What You Should Never Do After A Snake Bite

Being bitten by a snake may seem like something from a horror film, but if you live in an area that is native to snakes or you're planning an upcoming camping trip, being informed about what to do when you encounter one of these slithering reptiles can help you stay safe. The Centers for Disease Control and Prevention (CDC) reports that an estimated 7,000 to 8,000 people are bitten by venomous snakes in the United States each year, but there are only approximately five deaths. The odds of survival are in your favor, but treating a snake bite successfully requires knowing the dos and don'ts of first aid.

If you or someone near you is bitten by a snake, there are several things you should not do in your response. For starters, don't ever try to suck the venom out of a snake bite wound, as the venom will simply enter your body through your mouth (per CDC). Refrain from consuming alcohol and caffeinated beverages. Don't try to slash the wound open and squeeze the venom out, as this can lead to infection and a deeper injury. Don't apply ice to the bite or tie a tourniquet around the affected area. Most importantly, never try to pick the snake up or handle it in any way since doing so could risk additional bites to you or someone else.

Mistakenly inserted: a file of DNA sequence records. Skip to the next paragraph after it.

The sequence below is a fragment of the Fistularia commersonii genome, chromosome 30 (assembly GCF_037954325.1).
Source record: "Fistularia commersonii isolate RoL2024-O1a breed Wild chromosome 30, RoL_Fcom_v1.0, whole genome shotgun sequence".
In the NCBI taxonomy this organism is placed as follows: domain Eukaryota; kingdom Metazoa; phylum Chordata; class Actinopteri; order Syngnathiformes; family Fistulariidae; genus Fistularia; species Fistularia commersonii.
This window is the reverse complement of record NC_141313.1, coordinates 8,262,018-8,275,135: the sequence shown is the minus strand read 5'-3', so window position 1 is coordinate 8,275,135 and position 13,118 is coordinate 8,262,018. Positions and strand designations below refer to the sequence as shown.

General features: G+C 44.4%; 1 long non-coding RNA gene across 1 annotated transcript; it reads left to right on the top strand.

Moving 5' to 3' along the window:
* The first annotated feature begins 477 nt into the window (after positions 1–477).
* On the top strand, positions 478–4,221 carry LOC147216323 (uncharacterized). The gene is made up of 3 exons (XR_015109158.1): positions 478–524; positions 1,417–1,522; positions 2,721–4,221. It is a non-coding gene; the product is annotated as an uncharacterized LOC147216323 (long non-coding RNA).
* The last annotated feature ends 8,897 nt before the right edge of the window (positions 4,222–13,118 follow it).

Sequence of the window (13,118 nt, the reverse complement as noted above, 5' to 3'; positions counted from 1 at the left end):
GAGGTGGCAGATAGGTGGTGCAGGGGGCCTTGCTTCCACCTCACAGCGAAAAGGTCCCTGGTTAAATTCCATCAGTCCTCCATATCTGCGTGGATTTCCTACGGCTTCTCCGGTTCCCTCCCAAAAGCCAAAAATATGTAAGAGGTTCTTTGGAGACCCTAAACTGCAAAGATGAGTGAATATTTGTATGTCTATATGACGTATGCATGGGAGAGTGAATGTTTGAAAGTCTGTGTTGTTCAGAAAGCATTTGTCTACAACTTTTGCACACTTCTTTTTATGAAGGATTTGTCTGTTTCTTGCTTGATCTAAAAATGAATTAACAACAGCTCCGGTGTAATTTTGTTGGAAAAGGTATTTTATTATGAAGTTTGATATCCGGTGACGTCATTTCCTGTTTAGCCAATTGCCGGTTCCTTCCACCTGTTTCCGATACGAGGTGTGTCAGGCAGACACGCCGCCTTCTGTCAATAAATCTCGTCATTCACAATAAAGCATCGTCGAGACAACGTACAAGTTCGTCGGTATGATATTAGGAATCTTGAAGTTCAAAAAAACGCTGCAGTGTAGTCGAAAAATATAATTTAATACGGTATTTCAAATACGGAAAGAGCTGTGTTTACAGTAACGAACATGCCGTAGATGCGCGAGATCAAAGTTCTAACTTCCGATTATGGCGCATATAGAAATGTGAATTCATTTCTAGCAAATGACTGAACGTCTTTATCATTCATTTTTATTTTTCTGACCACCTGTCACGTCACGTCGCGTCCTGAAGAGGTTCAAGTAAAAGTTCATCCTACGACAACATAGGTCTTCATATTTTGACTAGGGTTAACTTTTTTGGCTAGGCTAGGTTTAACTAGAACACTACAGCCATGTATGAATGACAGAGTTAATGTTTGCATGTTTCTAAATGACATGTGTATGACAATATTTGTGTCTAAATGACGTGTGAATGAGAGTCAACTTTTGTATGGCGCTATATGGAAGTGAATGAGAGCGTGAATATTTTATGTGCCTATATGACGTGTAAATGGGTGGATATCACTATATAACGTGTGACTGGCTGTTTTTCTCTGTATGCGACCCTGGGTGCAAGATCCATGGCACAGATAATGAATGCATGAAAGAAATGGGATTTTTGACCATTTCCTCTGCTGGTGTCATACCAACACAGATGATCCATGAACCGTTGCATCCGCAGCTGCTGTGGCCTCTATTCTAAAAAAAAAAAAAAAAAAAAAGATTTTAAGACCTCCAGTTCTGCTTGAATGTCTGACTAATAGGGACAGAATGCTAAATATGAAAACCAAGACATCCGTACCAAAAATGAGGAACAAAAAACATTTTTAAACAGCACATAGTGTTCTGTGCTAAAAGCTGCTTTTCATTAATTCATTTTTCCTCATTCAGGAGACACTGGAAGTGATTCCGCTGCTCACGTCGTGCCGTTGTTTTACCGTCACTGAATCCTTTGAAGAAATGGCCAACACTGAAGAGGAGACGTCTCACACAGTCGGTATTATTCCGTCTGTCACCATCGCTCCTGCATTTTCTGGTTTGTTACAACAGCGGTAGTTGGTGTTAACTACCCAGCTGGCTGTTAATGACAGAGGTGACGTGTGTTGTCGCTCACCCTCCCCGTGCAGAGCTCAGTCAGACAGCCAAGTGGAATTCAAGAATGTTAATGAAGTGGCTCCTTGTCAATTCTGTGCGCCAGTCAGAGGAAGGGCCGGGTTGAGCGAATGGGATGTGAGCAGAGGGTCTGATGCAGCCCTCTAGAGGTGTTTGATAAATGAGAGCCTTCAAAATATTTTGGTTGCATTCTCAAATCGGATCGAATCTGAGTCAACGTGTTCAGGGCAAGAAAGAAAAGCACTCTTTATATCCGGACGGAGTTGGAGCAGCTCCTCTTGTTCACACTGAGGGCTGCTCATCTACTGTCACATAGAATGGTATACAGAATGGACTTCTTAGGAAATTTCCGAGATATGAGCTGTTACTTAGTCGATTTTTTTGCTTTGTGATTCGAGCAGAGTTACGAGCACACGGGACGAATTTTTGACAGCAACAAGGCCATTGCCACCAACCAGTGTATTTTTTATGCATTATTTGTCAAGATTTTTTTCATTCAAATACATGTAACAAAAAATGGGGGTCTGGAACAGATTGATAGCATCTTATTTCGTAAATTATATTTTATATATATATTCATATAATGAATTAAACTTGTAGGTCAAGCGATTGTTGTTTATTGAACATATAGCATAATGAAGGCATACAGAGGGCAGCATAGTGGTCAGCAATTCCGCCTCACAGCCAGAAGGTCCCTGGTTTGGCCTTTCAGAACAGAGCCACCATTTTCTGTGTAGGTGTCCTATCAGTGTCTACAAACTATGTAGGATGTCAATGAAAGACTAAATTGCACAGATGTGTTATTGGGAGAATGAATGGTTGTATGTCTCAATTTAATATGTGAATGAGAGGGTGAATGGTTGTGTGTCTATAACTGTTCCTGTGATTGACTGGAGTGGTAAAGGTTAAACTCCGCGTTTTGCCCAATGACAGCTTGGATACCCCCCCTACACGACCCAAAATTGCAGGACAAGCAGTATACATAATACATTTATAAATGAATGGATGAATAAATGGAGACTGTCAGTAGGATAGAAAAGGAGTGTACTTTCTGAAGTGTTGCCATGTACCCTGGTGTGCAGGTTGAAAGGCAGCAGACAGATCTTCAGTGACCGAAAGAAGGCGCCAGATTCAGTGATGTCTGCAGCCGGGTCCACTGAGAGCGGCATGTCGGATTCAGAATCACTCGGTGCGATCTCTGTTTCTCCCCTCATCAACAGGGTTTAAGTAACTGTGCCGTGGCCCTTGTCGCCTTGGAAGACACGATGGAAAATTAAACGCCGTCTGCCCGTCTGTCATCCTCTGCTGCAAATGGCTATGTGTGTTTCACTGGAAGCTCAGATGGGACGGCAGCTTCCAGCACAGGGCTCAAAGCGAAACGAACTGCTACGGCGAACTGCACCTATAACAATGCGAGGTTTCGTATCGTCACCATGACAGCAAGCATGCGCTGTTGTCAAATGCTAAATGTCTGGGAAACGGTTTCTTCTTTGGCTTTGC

How to respond to a snake bite

Upon the occurrence of a snake bite, the very first thing you should do is call 911 or the emergency services number in the local area (via Mayo Clinic). While waiting for emergency medical personnel, move as far away from the snake as you can so you mitigate the risk of additional bites. After you are out of the snake's striking range, find a position that keeps the bitten area below your heart and chest. You can even decrease the spread of the venom by remaining as calm and still as possible. If someone else is with you, have them remove any clothing, especially tight clothing, and jewelry to minimize swelling. If you are alone, do your best to remove these items without raising the area of the bite above the level of your heart. The bite wound can be cleansed with soap and water and loosely draped with a dry dressing. Be mindful of only placing clean items on and near the bite so that bacteria and other foreign agents don't enter your body and cause infection.

When it comes to preventing snake bites, there are several things to keep in mind. UC Davis Health advises that if you plan to go hiking or camping, do research to find out which snakes are native to the area and wear appropriate clothing to add a layer of protection. All in all, keep an eye out for snakes as you engage in outdoor activities.